Line of Duty is one of those TV shows that I would define as the little drama that could. Originally debuting on BBC Two over the summer of 2012 when everybody was gripped by Olympic-fever, Jed Mercurio’s crime procedural garnered critical praise and a loyal audience who stuck with it over five episodes. By last year’s third run, it was netting in consolidated ratings of up to six million people so it wasn’t surprising when the announcement came that the show’s fourth series was to migrate from BBC Two to BBC One. But those like me were slightly apprehensive that the move to the main channel may mean that the drama may lack the creative freedom it had before.
Thankfully we needn’t have been worried as, judging by the series four opener, Line of Duty has retained the grit and intensity that fans had come to expect. At the same time, I feel that Mercurio has done a good job of attracting new viewers who may not have seen it before its BBC One debut. That’s primarily as the new characters have been put front and centre in this episode with DCI Roz Huntley (Thandie Newton) being the officer who is at the heart of this year’s story.
We first meet Roz as she rushes to a burning house where her team have arrived just in time to rescue a young waitress, Hana from the blaze. We the audience had seen Hana abducted in the episode’s opening scenes and when Roz learns of the incident she believes that this most recent crime can be linked to do other that she’s investigating. When Roz notices that Hana has had her earrings ripped off she is able to make a connection to the other two missing girls, both of whom had jewellery stolen from them. The police feel they have their man in Michael Farmer; one of the occupants of the house who is unable to account for his whereabouts during the time of the abduction. Under pressure from ACC Hilton (Paul Higgins) to get results, Roz charges Michael with crimes relating to all three victims despite concerns from Forensic Coordinator Tim Ifield (Jason Watkins) that there were certain discrepancies at the crime scene.
With Roz constantly ignoring Tim’s texts he decides to go to AC-12 and specifically Steve Arnott (Martin Compston) to voice his suspicions regarding the way the case was handled. One of the elements I liked about this opening episode was that Roz Huntley is initially presented as someone who does things by the book. As Hana is recovered from the house we witness Roz instructing her team not to put words into her mouth whilst additionally recording her statement on an officer’s helmet-cam. However, it gradually become apparent that Roz may trying to frame Farmer as she wants the case closed so she can impress Hilton and her other superiors. Indeed, the exchanges between Roz and Higgins are some of the episode’s most revealing as we discover that the latter backed the former for the role of CIO despite her taking time off from her job in order to raise her children. I feel that Mercurio’s storytelling puts doubt in the audience’s mind about Roz’s arrest of Farmer as there’s enough doubt in our mind to believe that she would ignore some rather glaring evidence pointing towards a potentially different perpetrator.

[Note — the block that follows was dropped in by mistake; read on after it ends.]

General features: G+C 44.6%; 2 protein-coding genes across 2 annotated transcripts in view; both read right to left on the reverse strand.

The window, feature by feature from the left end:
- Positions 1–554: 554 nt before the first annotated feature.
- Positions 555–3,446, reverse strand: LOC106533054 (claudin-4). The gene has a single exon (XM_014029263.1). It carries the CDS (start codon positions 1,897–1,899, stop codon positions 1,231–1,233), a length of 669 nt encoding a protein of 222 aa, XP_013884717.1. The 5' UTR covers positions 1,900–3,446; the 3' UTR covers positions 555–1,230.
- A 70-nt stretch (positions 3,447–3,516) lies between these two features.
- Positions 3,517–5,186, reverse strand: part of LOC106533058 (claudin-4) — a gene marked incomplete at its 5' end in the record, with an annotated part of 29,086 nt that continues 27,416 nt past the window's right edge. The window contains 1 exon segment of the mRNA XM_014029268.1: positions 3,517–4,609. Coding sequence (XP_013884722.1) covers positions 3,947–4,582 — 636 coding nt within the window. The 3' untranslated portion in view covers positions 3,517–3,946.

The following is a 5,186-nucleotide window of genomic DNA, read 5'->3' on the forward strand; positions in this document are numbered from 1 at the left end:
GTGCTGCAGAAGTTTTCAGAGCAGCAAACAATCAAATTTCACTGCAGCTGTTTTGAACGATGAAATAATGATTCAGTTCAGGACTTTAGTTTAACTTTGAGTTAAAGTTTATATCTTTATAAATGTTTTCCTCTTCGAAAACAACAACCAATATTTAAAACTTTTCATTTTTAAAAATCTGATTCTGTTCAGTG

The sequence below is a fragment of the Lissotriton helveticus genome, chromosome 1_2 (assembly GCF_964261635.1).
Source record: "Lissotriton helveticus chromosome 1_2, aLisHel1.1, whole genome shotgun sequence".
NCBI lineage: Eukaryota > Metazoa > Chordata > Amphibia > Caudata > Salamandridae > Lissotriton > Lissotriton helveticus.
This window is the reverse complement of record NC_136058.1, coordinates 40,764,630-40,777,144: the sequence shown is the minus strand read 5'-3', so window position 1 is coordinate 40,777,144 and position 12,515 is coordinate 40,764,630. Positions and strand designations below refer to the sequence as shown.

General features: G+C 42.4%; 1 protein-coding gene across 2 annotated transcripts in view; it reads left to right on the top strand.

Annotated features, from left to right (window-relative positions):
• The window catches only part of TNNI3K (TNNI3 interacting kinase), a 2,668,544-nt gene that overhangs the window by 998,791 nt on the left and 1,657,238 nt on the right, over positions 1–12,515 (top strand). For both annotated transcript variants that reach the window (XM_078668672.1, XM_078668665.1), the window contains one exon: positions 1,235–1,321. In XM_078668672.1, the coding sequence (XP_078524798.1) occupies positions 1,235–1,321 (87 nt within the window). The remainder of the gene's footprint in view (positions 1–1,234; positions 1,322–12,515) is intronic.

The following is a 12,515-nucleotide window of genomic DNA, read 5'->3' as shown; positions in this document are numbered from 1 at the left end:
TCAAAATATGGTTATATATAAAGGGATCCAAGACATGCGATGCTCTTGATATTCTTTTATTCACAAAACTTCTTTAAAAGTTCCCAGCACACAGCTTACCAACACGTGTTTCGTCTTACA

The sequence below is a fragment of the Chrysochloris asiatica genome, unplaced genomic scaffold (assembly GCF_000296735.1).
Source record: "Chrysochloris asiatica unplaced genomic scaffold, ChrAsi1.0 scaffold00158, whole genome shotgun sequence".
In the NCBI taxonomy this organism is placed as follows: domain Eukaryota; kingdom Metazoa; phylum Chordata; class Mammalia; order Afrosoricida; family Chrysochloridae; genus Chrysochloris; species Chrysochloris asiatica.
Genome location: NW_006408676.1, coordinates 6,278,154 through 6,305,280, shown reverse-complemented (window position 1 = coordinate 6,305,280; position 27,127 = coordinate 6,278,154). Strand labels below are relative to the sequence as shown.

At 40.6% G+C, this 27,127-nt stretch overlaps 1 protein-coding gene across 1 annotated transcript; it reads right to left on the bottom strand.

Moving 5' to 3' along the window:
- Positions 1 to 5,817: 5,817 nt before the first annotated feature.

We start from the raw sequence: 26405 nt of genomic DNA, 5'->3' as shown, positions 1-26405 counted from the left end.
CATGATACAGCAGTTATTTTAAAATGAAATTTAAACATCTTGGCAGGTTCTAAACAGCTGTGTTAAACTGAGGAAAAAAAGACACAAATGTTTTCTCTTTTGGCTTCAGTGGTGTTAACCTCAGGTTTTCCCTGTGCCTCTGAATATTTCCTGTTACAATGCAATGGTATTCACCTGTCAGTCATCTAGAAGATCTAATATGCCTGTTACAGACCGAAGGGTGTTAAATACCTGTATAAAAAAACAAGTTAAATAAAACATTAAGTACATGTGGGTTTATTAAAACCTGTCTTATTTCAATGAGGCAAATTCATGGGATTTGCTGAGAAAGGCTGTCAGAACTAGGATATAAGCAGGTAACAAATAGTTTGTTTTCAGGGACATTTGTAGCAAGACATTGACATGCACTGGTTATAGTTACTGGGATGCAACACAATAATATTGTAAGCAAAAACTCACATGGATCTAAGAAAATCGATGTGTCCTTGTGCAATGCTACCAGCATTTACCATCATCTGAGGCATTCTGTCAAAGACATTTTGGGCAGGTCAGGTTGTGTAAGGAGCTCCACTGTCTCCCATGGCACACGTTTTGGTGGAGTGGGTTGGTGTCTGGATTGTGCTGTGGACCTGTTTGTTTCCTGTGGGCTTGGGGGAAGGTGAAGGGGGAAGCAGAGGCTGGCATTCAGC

Certainly, when AC-12 start to follow-up on Tim’s suspicions they begin to find gaps in the case that were overlooked by Roz and her team. A new investigation means Kate Fleming (Vicky McClure) going undercover once again and talking herself into a meeting with Farmer. It’s during this meeting that Kate believes that Farmer had been led by the questioning officers and his admission that he ‘sometimes gets muddled’ makes her feel that he may have been an easy target to pin the blame onto. Furthermore, Steve goes to visit the girl who made the rape allegation against Farmer that landed him on the sex offender’s register which was one of the key reasons why he became a person of interest. During the interview, it becomes clear that Farmer may not be guilty of the rape and therefore there’s even more doubt that he was involved in all the crimes that he’s been charged with. The whole Farmer case is another interesting element of the episode as it explores how people with learning difficulties are occasionally used as scapegoats in these sort of cases. This is amplified by the presence of Farmer’s duty solicitor who is barely interested in his client and at one point is even seen nodding off. It’ll be interesting to see what happens with this element of the storyline as the series progresses but I think that Mercurio has done a great job of presenting Farmer as a sympathetic character who may only be guilty of being a little slow.